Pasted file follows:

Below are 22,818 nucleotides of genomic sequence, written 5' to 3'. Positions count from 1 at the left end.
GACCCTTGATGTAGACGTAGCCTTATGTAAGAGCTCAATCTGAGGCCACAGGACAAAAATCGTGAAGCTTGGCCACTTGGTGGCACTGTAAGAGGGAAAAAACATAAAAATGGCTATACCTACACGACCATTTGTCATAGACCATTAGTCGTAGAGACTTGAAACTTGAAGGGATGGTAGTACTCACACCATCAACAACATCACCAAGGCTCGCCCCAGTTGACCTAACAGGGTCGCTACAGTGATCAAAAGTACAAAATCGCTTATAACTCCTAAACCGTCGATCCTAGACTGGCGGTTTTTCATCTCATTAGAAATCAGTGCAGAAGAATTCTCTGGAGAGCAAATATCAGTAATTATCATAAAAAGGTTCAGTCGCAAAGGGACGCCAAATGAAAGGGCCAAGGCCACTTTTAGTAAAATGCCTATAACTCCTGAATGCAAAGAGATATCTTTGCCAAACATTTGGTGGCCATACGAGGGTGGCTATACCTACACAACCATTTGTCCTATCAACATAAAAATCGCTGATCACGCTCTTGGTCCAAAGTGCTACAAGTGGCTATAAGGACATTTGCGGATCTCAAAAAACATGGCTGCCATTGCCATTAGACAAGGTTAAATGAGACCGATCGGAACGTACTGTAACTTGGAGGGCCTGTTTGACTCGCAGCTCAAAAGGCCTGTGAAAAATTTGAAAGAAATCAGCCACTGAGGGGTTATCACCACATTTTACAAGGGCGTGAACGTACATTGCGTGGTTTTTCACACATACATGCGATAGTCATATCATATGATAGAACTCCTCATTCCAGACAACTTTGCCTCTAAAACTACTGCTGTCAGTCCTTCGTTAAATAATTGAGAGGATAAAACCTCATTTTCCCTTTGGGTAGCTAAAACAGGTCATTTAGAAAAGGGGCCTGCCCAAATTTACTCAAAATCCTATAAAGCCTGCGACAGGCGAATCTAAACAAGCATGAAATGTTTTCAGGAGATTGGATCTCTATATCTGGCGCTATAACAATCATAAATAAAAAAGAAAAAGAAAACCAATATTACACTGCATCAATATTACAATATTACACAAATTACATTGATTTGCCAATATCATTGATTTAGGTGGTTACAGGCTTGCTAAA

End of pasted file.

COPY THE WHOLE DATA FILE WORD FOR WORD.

Below are 22,818 nucleotides of genomic sequence, written 5' to 3'. Positions count from 1 at the left end.
GACCCTTGATGTAGACGTAGCCTTATGTAAGAGCTCAATCTGAGGCCACAGGACAAAAATCGTGAAGCTTGGCCACTTGGTGGCACTGTAAGAGGGAAAAAACATAAAAATGGCTATACCTACACGACCATTTGTCATAGACCATTAGTCGTAGAGACTTGAAACTTGAAGGGATGGTAGTACTCACACCATCAACAACATCACCAAGGCTCGCCCCAGTTGACCTAACAGGGTCGCTACAGTGATCAAAAGTACAAAATCGCTTATAACTCCTAAACCGTCGATCCTAGACTGGCGGTTTTTCATCTCATTAGAAATCAGTGCAGAAGAATTCTCTGGAGAGCAAATATCAGTAATTATCATAAAAAGGTTCAGTCGCAAAGGGACGCCAAATGAAAGGGCCAAGGCCACTTTTAGTAAAATGCCTATAACTCCTGAATGCAAAGAGATATCTTTGCCAAACATTTGGTGGCCATACGAGGGTGGCTATACCTACACAACCATTTGTCCTATCAACATAAAAATCGCTGATCACGCTCTTGGTCCAAAGTGCTACAAGTGGCTATAAGGACATTTGCGGATCTCAAAAAACATGGCTGCCATTGCCATTAGACAAGGTTAAATGAGACCGATCGGAACGTACTGTAACTTGGAGGGCCTGTTTGACTCGCAGCTCAAAAGGCCTGTGAAAAATTTGAAAGAAATCAGCCACTGAGGGGTTATCACCACATTTTACAAGGGCGTGAACGTACATTGCGTGGTTTTTCACACATACATGCGATAGTCATATCATATGATAGAACTCCTCATTCCAGACAACTTTGCCTCTAAAACTACTGCTGTCAGTCCTTCGTTAAATAATTGAGAGGATAAAACCTCATTTTCCCTTTGGGTAGCTAAAACAGGTCATTTAGAAAAGGGGCCTGCCCAAATTTACTCAAAATCCTATAAAGCCTGCGACAGGCGAATCTAAACAAGCATGAAATGTTTTCAGGAGATTGGATCTCTATATCTGGCGCTATAACAATCATAAATAAAAAAGAAAAAGAAAACCAATATTACACTGCATCAATATTACAATATTACACAAATTACATTGATTTGCCAATATCATTGATTTAGGTGGTTACAGGCTTGCTAAA